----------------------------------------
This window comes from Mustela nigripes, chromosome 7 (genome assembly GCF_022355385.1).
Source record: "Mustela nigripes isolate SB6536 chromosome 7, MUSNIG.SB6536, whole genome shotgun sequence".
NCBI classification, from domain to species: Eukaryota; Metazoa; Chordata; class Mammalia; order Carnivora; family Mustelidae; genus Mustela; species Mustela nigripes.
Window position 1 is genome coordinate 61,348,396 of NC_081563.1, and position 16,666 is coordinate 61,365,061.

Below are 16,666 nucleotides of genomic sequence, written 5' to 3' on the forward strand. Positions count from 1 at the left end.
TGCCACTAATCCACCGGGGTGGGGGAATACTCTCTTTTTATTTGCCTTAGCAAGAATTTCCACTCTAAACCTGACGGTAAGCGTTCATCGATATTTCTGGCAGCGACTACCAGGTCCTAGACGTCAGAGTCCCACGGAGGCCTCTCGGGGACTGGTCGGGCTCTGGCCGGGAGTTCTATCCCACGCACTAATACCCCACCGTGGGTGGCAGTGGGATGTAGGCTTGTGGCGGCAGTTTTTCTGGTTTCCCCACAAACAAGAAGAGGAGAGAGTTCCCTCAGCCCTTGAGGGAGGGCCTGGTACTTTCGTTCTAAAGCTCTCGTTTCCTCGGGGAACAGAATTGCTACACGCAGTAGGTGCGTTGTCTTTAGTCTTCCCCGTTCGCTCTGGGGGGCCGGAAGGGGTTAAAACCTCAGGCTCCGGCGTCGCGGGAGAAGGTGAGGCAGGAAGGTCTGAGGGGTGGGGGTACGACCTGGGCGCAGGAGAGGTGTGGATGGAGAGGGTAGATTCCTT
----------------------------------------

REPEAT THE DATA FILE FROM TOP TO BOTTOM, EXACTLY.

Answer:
This window comes from Mustela nigripes, chromosome 7 (genome assembly GCF_022355385.1).
Source record: "Mustela nigripes isolate SB6536 chromosome 7, MUSNIG.SB6536, whole genome shotgun sequence".
NCBI classification, from domain to species: Eukaryota; Metazoa; Chordata; class Mammalia; order Carnivora; family Mustelidae; genus Mustela; species Mustela nigripes.
Window position 1 is genome coordinate 61,348,396 of NC_081563.1, and position 16,666 is coordinate 61,365,061.

Below are 16,666 nucleotides of genomic sequence, written 5' to 3' on the forward strand. Positions count from 1 at the left end.
TGCCACTAATCCACCGGGGTGGGGGAATACTCTCTTTTTATTTGCCTTAGCAAGAATTTCCACTCTAAACCTGACGGTAAGCGTTCATCGATATTTCTGGCAGCGACTACCAGGTCCTAGACGTCAGAGTCCCACGGAGGCCTCTCGGGGACTGGTCGGGCTCTGGCCGGGAGTTCTATCCCACGCACTAATACCCCACCGTGGGTGGCAGTGGGATGTAGGCTTGTGGCGGCAGTTTTTCTGGTTTCCCCACAAACAAGAAGAGGAGAGAGTTCCCTCAGCCCTTGAGGGAGGGCCTGGTACTTTCGTTCTAAAGCTCTCGTTTCCTCGGGGAACAGAATTGCTACACGCAGTAGGTGCGTTGTCTTTAGTCTTCCCCGTTCGCTCTGGGGGGCCGGAAGGGGTTAAAACCTCAGGCTCCGGCGTCGCGGGAGAAGGTGAGGCAGGAAGGTCTGAGGGGTGGGGGTACGACCTGGGCGCAGGAGAGGTGTGGATGGAGAGGGTAGATTCCTT